A major heat wave in India has now killed more than 1,400 people. Indians are advised to stay inside, in the shade, or whatever they can do to stay out of the heat. It seems like the logical thing to do, but for some people, there is no choice but to brave the heat.
There are huge urban slums in India that consist of dilapidated structures that give little to no relief to the heat. And then there are some people that don’t even live with a structure over there head, and instead live right on the street. I traveled to India in January to Kolkata. One day after playing with kids in school, a little girl grabbed me by the hand and and took me to show me her home. She was so proud to introduce her dad to me when I realized that the piece of sidewalk I stood on was her home. There were many more people up and down the pavement that I’m sure don’t have an “inside” to go to find relief from the heat.
For those that might have somewhere to escape the heat, if they’re living in extreme poverty, they can’t afford to lose a day’s work when they don’t make more that $1.25 anyways. To go without that is life-threatening in itself.
"Either we have to work, putting our lives under threat, or we go without food," farmer Narasimha said to the Associated Press. He lives in the the badly hit Nalgonda district of southern Andhra Pradesh state.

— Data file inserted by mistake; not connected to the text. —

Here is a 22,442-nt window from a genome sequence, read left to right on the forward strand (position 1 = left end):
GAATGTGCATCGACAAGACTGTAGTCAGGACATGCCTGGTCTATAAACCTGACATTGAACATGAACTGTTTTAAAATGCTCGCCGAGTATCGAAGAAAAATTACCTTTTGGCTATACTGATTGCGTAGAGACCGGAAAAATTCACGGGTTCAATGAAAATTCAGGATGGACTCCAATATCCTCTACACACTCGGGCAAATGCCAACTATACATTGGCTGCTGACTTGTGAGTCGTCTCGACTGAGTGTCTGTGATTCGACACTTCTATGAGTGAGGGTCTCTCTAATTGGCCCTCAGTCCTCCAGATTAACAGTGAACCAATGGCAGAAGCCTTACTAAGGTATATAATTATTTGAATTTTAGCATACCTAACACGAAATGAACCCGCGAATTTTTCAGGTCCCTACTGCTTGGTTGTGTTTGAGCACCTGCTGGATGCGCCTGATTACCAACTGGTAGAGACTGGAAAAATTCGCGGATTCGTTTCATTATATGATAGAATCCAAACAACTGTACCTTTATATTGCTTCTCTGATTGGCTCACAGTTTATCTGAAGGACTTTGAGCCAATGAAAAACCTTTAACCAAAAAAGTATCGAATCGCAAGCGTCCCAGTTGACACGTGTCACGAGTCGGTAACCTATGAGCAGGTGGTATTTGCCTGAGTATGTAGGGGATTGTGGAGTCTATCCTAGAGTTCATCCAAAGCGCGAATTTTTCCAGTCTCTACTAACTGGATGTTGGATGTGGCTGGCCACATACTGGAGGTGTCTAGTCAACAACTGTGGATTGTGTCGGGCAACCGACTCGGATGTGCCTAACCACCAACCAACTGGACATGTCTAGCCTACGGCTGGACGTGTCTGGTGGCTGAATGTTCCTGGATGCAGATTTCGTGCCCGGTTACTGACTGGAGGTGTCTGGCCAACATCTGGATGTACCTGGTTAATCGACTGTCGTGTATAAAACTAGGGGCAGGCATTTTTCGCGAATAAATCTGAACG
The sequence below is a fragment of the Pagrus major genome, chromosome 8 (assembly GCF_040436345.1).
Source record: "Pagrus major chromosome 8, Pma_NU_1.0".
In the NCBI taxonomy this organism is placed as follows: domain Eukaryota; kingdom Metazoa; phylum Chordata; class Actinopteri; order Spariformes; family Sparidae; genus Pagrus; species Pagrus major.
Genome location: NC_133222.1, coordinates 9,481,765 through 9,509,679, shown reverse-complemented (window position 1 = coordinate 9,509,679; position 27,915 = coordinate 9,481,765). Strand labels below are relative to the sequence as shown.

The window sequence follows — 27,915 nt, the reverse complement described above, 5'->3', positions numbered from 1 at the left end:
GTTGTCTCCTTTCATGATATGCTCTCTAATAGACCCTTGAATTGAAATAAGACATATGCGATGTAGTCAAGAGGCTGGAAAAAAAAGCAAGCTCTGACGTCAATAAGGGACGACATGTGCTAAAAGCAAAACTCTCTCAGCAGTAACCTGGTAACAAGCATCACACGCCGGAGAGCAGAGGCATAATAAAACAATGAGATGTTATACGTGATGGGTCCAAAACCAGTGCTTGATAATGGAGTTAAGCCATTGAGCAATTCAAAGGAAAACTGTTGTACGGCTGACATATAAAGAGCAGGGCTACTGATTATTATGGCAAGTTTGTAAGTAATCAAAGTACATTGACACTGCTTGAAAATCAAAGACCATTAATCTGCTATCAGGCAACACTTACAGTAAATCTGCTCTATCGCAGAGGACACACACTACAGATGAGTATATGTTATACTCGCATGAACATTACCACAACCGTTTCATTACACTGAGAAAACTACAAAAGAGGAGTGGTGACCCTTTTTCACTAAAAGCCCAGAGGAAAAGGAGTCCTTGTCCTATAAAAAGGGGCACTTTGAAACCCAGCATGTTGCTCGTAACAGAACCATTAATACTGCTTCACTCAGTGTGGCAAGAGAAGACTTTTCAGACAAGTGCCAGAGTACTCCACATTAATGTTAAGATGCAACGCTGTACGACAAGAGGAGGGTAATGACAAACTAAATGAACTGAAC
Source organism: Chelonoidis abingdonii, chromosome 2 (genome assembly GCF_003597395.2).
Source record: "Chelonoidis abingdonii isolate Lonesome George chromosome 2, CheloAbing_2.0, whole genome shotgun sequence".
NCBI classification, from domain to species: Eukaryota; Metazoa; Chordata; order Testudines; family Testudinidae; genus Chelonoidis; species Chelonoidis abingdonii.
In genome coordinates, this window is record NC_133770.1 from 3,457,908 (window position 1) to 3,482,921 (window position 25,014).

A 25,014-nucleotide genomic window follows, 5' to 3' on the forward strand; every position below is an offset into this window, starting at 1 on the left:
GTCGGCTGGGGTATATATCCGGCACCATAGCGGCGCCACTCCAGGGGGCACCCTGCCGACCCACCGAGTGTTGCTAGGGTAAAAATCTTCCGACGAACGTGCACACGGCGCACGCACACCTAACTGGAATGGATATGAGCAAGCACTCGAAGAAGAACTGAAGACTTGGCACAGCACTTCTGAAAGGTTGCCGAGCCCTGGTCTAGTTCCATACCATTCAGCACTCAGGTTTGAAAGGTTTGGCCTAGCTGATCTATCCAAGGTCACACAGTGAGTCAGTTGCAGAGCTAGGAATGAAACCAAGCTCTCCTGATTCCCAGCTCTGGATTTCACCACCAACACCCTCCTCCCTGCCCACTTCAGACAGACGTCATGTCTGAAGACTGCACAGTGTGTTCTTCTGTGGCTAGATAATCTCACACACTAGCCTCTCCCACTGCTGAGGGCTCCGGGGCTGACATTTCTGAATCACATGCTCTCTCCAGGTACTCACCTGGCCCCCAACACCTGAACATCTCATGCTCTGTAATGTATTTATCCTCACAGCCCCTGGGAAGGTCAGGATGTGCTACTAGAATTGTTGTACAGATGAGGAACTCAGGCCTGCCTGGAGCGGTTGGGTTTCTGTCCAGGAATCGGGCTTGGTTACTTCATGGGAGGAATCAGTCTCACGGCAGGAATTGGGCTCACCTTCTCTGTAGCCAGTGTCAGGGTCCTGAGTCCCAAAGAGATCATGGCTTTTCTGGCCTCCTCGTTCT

In the same report, construction worker Mahalakshmi asked AP, "If I don't work due to the heat, how will my family survive?" He earns about $3.10 a day in the city of Nizamabed.
So while temperatures have reached 117 degrees Fahrenheit in some parts of India, the poor are still forced to work because not doing so could be just as jeopardizing as the heat for one’s family.
Staying safe and healthy is always a challenge for people living in extreme poverty, and this is another example that shows how crisis affects the poor differently and how they suffer the most when natural disasters and extreme weather events occur.
The heat wave is still supposed to last several more days, but hopefully it ends swiftly and the Indian rains can come in to cool things off.